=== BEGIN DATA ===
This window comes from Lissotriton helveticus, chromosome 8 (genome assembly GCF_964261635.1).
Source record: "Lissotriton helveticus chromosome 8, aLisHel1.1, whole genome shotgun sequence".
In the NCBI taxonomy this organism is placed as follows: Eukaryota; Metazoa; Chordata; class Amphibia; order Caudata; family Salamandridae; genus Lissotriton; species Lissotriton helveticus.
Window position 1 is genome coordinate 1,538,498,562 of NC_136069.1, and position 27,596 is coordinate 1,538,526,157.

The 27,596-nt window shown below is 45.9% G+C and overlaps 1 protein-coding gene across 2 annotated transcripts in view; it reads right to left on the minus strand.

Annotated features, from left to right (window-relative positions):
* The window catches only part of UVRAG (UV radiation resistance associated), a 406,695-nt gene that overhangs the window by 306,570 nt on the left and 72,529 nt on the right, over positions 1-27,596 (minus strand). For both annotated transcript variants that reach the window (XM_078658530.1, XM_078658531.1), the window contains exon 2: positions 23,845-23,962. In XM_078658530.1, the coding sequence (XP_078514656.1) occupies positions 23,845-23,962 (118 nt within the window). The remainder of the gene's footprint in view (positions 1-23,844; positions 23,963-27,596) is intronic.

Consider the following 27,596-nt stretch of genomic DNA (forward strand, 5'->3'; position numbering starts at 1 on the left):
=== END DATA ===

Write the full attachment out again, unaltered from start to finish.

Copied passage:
This window comes from Lissotriton helveticus, chromosome 8 (genome assembly GCF_964261635.1).
Source record: "Lissotriton helveticus chromosome 8, aLisHel1.1, whole genome shotgun sequence".
In the NCBI taxonomy this organism is placed as follows: Eukaryota; Metazoa; Chordata; class Amphibia; order Caudata; family Salamandridae; genus Lissotriton; species Lissotriton helveticus.
Window position 1 is genome coordinate 1,538,498,562 of NC_136069.1, and position 27,596 is coordinate 1,538,526,157.

The 27,596-nt window shown below is 45.9% G+C and overlaps 1 protein-coding gene across 2 annotated transcripts in view; it reads right to left on the minus strand.

Annotated features, from left to right (window-relative positions):
* The window catches only part of UVRAG (UV radiation resistance associated), a 406,695-nt gene that overhangs the window by 306,570 nt on the left and 72,529 nt on the right, over positions 1-27,596 (minus strand). For both annotated transcript variants that reach the window (XM_078658530.1, XM_078658531.1), the window contains exon 2: positions 23,845-23,962. In XM_078658530.1, the coding sequence (XP_078514656.1) occupies positions 23,845-23,962 (118 nt within the window). The remainder of the gene's footprint in view (positions 1-23,844; positions 23,963-27,596) is intronic.

Consider the following 27,596-nt stretch of genomic DNA (forward strand, 5'->3'; position numbering starts at 1 on the left):